public and other players in European societies, drawing their attention to and facilitating their participation
in programmes, projects and debates launched by the Union

In the short term, the enlargement of the Union to include the central European countries will mean a shift
in its eastern borders. This enlargement will produce a new EU perceived in a different light by countries
such as Ukraine, Belarus and Moldova, which have common links with European history and civilisation,
even though they are not at present officially recognised as candidates for participation in the process of
European integration. Although the Ukrainian Government has confirmed its willingness to forge closer
links with and take its place in the European Community, sentiments also previously expressed by the
leaders of Belarus and Moldova, Community information sources are at present confined to two European
documentation centres in Ukraine (population 50 million), one in Belarus (population 10 million) and
none in Moldova (population 4,5 million), whereas neighbouring Poland has some 40 EU information
centres for its population of 40 million.

Is it not appropriate, in the Council’s view, to continue with its information campaign on our institutions,
our values and our policies, targeting the citizens of Ukraine, Belarus and Moldova  in their official
national languages -who will, in the short term, also be our immediate neighbours in an enlarged EU?

Is the Council prepared to persuade the Commission of the importance of increasing the number of EU
information offices and networks in these three European countries?

(1) http://europa.eu.int/comm/relays/ipe/index_en.htm.
(2) http://europa.eu.int/comm/relays/edc/index_en.htm.
(3) http://europa.eu.int/comm/relays/carrefours/index_en.htm.
(4) http://bre.cec.eu.int.
(5) http://europa.eu.int/comm/relays/teameurope/index_en.htm.

Reply

(6 February 2003)

The Council notes the case made by the Honourable Members according to which the future enlargement
of the Union and thus the new shape of its eastern frontiers will have implications for frontier relations in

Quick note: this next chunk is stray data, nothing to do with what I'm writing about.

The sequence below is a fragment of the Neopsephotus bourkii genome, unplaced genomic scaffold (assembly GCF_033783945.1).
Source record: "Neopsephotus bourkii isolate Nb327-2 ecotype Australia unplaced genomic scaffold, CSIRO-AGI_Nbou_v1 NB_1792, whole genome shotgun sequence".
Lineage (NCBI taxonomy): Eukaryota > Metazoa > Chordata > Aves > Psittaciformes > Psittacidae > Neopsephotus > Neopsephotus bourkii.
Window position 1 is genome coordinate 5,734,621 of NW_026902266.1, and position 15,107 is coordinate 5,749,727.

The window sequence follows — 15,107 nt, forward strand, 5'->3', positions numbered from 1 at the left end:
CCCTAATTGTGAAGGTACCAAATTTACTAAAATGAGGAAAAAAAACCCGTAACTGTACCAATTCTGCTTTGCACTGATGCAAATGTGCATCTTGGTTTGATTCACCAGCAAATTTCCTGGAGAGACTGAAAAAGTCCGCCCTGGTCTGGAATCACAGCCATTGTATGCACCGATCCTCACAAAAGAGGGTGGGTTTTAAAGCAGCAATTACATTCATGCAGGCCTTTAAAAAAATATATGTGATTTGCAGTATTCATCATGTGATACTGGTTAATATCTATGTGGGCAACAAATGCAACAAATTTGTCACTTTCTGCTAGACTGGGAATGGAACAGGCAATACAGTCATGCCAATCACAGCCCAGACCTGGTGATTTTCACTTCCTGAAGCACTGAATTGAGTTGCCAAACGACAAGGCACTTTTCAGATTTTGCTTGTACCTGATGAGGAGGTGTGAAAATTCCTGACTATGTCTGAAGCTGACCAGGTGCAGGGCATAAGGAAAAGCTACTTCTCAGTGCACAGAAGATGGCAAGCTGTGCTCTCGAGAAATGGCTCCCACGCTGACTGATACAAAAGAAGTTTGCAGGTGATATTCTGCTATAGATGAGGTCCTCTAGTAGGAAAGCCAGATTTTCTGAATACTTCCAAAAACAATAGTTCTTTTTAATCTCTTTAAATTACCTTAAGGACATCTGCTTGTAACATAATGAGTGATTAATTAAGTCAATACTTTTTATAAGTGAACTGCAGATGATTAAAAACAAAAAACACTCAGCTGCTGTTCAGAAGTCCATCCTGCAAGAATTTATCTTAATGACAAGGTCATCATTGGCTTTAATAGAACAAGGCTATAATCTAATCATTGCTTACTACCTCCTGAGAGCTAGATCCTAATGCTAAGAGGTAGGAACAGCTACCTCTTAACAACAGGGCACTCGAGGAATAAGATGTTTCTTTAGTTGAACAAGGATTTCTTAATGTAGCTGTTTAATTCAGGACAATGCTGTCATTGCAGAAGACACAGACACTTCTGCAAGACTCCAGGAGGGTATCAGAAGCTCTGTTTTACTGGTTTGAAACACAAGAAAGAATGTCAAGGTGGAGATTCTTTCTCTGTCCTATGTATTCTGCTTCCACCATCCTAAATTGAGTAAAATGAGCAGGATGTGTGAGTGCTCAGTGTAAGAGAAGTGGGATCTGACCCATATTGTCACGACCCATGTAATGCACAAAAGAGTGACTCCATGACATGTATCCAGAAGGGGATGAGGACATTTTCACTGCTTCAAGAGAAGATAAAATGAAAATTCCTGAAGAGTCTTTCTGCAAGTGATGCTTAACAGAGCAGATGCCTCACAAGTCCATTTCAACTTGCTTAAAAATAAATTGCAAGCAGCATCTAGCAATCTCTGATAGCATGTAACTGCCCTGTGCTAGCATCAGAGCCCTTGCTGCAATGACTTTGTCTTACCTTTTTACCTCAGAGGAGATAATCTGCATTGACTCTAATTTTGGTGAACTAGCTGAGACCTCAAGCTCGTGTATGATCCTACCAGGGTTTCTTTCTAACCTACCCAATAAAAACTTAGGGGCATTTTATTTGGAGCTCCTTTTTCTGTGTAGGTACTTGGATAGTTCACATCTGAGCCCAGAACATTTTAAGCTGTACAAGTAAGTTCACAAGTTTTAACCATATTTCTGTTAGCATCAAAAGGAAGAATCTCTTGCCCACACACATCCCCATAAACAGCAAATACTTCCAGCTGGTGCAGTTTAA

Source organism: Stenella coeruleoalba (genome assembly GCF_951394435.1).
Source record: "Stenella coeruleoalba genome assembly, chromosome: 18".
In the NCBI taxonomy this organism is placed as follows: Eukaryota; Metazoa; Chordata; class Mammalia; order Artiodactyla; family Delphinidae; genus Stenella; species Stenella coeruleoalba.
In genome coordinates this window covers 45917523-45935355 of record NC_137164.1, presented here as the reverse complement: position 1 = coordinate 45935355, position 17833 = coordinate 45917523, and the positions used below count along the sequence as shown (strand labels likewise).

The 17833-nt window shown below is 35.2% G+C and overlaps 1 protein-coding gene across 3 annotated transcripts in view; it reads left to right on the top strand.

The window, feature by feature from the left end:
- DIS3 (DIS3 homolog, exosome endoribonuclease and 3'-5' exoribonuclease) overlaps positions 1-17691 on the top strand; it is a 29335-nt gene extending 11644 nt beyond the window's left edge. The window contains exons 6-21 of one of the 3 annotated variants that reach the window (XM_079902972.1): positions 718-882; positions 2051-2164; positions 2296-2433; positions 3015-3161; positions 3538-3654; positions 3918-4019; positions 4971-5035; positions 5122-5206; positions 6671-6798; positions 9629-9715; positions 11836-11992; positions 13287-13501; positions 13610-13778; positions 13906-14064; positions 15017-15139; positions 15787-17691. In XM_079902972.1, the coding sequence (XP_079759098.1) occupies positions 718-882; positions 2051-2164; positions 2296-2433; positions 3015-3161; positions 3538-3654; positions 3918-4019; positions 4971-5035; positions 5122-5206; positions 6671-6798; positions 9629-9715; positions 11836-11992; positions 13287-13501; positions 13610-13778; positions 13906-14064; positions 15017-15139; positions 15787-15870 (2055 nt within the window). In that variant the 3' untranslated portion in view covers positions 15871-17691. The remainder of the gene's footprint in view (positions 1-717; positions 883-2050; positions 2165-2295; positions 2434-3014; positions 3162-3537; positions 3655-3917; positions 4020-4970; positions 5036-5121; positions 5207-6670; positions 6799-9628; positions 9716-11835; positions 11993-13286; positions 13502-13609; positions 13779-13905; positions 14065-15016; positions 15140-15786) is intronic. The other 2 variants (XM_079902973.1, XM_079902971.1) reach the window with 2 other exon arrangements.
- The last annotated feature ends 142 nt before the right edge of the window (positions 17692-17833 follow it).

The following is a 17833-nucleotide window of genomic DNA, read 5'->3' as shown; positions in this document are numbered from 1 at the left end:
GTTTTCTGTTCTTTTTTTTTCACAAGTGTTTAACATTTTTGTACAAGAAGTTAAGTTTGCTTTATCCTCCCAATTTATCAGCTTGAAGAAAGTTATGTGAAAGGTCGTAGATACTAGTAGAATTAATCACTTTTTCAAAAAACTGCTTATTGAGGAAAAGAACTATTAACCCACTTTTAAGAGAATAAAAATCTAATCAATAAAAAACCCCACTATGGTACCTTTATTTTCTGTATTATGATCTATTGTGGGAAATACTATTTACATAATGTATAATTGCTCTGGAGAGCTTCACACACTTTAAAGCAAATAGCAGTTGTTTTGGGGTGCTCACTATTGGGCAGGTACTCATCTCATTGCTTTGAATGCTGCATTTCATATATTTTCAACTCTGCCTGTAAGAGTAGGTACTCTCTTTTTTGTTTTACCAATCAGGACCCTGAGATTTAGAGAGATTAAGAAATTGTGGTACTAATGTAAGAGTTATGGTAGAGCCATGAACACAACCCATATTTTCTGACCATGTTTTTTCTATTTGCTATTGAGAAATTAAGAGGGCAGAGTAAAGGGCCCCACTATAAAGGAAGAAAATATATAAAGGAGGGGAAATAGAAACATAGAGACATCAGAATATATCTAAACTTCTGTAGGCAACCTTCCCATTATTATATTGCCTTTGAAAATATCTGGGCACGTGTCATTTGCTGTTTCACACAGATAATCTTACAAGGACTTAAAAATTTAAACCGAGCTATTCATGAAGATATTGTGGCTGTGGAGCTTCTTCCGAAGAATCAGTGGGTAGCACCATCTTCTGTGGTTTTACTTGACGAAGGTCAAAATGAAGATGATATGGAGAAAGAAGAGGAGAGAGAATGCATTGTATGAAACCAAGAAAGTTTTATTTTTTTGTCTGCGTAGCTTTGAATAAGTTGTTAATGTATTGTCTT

the regions concerned.

As the Council pointed out in its reply to Written Question E-481/02, also put by Ms Marie Isler Béguin
and others, at its meeting on 15 April 2002 the Council held an exchange of views on relations between
the future enlarged EU and its eastern neighbours. It had welcomed the intention of the Commission and
of the Secretary-General/High Representative, Mr Javier Solana, to draft reports in the second half of 2002
on possibilities of strengthening these relations, taking into account the state of relations between the EU
and the various countries concerned, as well as their level of political and economic development.
The Council is currently formulating its observations and a Commission communication is awaited on this
subject during the autumn. During its meeting on 30 September 2002, it reaffirmed its conviction that EU
enlargement will provide a good opportunity to enhance relations between the European Union and the
countries concerned with the objective of creating stability and narrowing the prosperity gap at the
borders of the Union. The Council also emphasised the need for a differentiated approach with each
country. It invited its relevant bodies to work on this issue with a view to the Copenhagen European
Council.

Pending definition of the EU’s future policy vis-à-vis the EU’s new neighbours in the enlarged Europe,
the Council would support the Commission in making the best use of the budget appropriations available
including to extend the information and documentation networks, especially on the Internet, in those
countries as appropriate.